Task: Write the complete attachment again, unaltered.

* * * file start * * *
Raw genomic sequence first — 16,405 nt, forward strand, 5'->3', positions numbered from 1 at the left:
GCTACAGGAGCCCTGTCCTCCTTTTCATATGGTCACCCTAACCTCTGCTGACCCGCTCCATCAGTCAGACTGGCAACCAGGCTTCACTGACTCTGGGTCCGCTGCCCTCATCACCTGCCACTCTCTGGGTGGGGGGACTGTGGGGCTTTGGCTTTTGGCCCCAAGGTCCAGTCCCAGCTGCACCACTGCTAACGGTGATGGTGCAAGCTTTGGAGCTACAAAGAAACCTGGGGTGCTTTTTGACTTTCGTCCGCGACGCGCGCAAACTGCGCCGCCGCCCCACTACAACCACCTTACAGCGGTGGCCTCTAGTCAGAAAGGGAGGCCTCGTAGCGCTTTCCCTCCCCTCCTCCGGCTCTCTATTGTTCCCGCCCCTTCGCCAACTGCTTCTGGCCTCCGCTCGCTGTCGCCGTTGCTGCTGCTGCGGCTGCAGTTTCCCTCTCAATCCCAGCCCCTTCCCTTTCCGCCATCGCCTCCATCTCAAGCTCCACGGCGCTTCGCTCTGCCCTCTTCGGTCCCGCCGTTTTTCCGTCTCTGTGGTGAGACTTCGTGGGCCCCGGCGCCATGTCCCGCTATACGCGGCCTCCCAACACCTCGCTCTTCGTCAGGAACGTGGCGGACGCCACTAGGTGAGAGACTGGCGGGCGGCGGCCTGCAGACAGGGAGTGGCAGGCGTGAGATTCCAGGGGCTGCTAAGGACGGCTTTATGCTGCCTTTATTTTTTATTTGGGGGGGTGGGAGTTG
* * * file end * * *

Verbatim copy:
Raw genomic sequence first — 16,405 nt, forward strand, 5'->3', positions numbered from 1 at the left:
GCTACAGGAGCCCTGTCCTCCTTTTCATATGGTCACCCTAACCTCTGCTGACCCGCTCCATCAGTCAGACTGGCAACCAGGCTTCACTGACTCTGGGTCCGCTGCCCTCATCACCTGCCACTCTCTGGGTGGGGGGACTGTGGGGCTTTGGCTTTTGGCCCCAAGGTCCAGTCCCAGCTGCACCACTGCTAACGGTGATGGTGCAAGCTTTGGAGCTACAAAGAAACCTGGGGTGCTTTTTGACTTTCGTCCGCGACGCGCGCAAACTGCGCCGCCGCCCCACTACAACCACCTTACAGCGGTGGCCTCTAGTCAGAAAGGGAGGCCTCGTAGCGCTTTCCCTCCCCTCCTCCGGCTCTCTATTGTTCCCGCCCCTTCGCCAACTGCTTCTGGCCTCCGCTCGCTGTCGCCGTTGCTGCTGCTGCGGCTGCAGTTTCCCTCTCAATCCCAGCCCCTTCCCTTTCCGCCATCGCCTCCATCTCAAGCTCCACGGCGCTTCGCTCTGCCCTCTTCGGTCCCGCCGTTTTTCCGTCTCTGTGGTGAGACTTCGTGGGCCCCGGCGCCATGTCCCGCTATACGCGGCCTCCCAACACCTCGCTCTTCGTCAGGAACGTGGCGGACGCCACTAGGTGAGAGACTGGCGGGCGGCGGCCTGCAGACAGGGAGTGGCAGGCGTGAGATTCCAGGGGCTGCTAAGGACGGCTTTATGCTGCCTTTATTTTTTATTTGGGGGGGTGGGAGTTG